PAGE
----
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It’s October, the miserable summer is behind us and the pumpkin harvest is impressive, a fine collection of squash that should see us through the winter. Thank god, or more correctly Ultan, for that. As much as he loves Crowns, he’s experimented heavily with Hubbards this year, hoping they will give the same quality of dense pumpkin flesh with a better adaptation to the Irish climate. The man is never happy unless he’s pushing the possibilities a little harder.
But right now, and I don’t think it’s unconnected, my mind is buzzing coming home from an amazing gig that somehow made me think of kitchens, food and possibilities. Juana Molina, an Argentinian musician and singer, played to a small but enraptured audience in Cypress Avenue tonight. She was here two years ago, playing on her own, but this time she brought two musicians, a drummer and bass player, though those tags hardly describe their roles in augmenting her peculiar and deeply idiosyncratic approach to music-making.
Her ‘schtick’, as I read it described recently, is to build up loops of sounds from her guitar, keyboards and voice to create a complex pop music grounded in the Spanish/Latin tradition. Her recorded cds are impressive but you could mistake them for the work of a studio whizz. But to see her do it on stage is to witness a very brave soul who prepares only as little as possible beforehand and forces herself to create the magic of her art in front of her audience. Rarely relaxed and always working hard to make the connections, she communicates the thing she loves, making her art in public, the hard but incredibly rewarding way.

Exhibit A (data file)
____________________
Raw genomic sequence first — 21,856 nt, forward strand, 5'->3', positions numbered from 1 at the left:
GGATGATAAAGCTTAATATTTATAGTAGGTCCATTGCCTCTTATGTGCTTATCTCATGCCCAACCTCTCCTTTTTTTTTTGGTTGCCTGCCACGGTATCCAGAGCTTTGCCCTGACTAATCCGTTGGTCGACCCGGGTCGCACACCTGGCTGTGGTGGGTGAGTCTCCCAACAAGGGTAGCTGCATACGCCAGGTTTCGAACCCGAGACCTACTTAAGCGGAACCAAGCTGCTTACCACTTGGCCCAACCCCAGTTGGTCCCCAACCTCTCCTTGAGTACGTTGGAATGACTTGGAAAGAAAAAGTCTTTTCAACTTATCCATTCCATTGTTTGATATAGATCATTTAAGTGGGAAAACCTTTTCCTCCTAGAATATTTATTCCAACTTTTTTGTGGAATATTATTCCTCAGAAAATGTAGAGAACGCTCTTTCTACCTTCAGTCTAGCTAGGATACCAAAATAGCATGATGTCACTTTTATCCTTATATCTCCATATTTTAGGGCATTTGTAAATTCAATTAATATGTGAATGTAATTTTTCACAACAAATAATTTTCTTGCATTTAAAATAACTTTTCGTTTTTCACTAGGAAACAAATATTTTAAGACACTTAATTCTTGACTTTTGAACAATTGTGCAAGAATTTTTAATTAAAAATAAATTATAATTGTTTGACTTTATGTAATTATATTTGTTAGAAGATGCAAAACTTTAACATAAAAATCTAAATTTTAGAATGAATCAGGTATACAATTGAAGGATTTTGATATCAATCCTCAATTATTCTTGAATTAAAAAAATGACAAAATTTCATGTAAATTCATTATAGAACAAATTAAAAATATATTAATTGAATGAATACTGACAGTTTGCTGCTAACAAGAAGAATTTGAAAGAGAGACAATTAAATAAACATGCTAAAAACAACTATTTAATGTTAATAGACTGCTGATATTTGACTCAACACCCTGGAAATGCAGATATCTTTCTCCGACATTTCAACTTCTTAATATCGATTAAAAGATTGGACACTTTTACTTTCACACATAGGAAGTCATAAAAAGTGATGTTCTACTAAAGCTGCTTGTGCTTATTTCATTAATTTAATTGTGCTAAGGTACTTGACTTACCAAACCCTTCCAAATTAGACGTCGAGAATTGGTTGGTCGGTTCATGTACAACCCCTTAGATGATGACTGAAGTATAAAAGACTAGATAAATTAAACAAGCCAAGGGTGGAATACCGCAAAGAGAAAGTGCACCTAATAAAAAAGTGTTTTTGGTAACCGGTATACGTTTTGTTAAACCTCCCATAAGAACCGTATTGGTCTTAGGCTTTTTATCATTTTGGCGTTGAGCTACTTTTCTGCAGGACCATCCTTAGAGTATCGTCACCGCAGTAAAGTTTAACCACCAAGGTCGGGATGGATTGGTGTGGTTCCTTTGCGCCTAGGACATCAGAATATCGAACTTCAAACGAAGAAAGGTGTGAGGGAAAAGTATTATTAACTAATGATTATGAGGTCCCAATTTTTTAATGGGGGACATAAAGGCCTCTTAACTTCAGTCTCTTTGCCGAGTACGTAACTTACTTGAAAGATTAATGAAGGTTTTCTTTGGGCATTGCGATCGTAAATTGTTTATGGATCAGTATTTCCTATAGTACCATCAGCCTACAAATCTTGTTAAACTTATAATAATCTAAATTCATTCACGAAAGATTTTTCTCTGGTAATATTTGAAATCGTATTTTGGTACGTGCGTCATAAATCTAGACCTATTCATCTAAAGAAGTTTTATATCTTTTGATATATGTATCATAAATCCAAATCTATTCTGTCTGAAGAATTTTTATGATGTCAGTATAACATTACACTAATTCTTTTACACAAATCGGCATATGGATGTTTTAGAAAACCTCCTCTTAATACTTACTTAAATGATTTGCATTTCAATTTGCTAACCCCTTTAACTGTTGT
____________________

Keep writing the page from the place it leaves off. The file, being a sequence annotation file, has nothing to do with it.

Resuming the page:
I’m making no analogy with Cafe P, we’re not that out there, though we do push it as far as we are able. But watching her create her weird, personal, but incredibly beautiful music on a stage 6,000 miles from home in front of 80 people, made me think about food and cooking dinner in a restaurant. As much as it might seem practical to be over-prepared, the magic is in the almost-chaotic cooking to order. Don’t pre-record that guitar riff, don’t plate up the starters and don’t blanch the greens. Both will come off with your own signature when you do it live. Yeah, it wrecks your head a bit at the time but you know too that you couldn’t do it as well under easier conditions. Maybe that’s why cooks often make good music and vice versa.
Posted on: 12 October 2008